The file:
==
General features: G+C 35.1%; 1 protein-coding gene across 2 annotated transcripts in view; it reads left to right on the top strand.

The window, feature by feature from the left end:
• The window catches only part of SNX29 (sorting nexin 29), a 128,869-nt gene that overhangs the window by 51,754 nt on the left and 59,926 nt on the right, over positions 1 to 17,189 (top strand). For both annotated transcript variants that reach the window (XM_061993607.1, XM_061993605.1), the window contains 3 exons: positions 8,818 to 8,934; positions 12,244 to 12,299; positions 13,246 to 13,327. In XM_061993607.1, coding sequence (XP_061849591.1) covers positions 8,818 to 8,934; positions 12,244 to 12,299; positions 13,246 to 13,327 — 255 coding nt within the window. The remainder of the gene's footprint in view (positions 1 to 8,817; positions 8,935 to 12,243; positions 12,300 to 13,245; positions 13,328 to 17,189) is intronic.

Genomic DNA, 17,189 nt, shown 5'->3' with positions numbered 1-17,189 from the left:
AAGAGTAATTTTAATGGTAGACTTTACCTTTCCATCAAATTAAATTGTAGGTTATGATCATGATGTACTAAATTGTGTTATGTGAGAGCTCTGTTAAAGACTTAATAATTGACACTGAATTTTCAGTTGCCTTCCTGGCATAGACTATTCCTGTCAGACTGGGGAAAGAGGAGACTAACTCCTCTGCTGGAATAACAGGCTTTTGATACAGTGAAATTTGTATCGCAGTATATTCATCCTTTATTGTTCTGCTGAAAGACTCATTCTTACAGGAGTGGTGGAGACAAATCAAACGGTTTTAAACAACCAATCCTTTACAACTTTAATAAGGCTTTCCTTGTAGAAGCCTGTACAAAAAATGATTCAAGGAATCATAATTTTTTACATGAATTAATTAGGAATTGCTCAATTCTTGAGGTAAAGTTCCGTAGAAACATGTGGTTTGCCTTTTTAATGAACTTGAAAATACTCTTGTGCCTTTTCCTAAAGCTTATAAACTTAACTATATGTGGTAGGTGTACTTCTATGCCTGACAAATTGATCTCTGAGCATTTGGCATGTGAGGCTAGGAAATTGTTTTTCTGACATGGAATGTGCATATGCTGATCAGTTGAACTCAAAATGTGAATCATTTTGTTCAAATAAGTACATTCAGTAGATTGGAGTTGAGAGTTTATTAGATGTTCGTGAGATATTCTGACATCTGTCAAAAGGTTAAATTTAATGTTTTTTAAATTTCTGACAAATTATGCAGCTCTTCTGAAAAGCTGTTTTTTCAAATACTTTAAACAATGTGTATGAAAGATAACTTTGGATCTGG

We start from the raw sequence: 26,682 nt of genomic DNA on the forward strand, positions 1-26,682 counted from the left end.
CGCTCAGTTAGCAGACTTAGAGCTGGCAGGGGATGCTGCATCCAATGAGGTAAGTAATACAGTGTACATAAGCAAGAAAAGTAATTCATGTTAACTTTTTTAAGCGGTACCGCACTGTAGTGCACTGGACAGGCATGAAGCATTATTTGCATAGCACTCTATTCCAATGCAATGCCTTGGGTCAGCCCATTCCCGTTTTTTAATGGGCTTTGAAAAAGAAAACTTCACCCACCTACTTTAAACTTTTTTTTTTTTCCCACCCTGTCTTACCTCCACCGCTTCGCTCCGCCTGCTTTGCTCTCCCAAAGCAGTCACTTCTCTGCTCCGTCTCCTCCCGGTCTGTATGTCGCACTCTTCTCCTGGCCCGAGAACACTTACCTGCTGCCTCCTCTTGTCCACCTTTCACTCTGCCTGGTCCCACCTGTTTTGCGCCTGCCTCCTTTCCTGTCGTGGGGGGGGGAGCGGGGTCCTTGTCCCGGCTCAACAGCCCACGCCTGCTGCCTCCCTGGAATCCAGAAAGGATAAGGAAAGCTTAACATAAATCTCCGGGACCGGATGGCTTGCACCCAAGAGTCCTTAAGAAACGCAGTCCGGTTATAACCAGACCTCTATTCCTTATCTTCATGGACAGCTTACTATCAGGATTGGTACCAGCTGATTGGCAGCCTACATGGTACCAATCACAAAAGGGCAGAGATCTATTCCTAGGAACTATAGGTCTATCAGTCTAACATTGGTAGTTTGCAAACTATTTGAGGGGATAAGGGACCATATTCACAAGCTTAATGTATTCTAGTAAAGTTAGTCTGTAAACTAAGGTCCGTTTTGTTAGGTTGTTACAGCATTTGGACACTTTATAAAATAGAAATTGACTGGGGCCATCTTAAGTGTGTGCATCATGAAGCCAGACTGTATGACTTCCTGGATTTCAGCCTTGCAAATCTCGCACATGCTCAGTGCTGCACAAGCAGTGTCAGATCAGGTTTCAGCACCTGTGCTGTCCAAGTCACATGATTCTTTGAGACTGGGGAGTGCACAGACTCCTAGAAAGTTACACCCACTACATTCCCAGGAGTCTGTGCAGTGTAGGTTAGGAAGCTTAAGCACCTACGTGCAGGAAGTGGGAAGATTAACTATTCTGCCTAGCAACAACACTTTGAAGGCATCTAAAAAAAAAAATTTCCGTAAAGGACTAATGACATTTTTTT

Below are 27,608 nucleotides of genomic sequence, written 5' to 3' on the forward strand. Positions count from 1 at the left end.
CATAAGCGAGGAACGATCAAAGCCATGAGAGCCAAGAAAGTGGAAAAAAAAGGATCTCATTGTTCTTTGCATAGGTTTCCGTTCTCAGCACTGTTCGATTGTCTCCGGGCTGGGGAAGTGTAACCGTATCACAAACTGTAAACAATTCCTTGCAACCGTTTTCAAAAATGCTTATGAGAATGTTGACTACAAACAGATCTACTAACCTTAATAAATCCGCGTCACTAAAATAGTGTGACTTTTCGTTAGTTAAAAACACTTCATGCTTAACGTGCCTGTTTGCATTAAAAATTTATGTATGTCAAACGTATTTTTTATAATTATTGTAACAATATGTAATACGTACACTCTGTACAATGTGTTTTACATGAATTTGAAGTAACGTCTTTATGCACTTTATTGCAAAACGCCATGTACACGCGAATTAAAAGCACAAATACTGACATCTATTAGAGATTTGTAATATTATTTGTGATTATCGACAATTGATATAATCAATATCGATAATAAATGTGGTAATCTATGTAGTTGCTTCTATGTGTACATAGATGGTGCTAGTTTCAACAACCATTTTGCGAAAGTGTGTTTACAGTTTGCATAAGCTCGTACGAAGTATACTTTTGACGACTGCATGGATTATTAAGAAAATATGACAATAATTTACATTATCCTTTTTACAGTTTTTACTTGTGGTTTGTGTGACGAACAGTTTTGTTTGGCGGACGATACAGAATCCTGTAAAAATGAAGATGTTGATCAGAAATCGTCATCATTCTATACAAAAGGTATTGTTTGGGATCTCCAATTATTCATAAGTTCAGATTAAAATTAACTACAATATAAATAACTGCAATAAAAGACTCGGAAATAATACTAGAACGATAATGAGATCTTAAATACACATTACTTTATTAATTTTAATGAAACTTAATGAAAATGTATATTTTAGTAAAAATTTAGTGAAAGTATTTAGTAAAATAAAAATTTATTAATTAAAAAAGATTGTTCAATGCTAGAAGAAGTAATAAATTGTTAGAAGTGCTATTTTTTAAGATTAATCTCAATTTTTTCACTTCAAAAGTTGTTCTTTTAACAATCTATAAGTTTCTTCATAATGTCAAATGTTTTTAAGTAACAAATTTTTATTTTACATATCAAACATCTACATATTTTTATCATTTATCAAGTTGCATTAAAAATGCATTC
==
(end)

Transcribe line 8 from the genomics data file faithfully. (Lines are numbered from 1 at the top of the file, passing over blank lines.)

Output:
Below are 27,608 nucleotides of genomic sequence, written 5' to 3' on the forward strand. Positions count from 1 at the left end.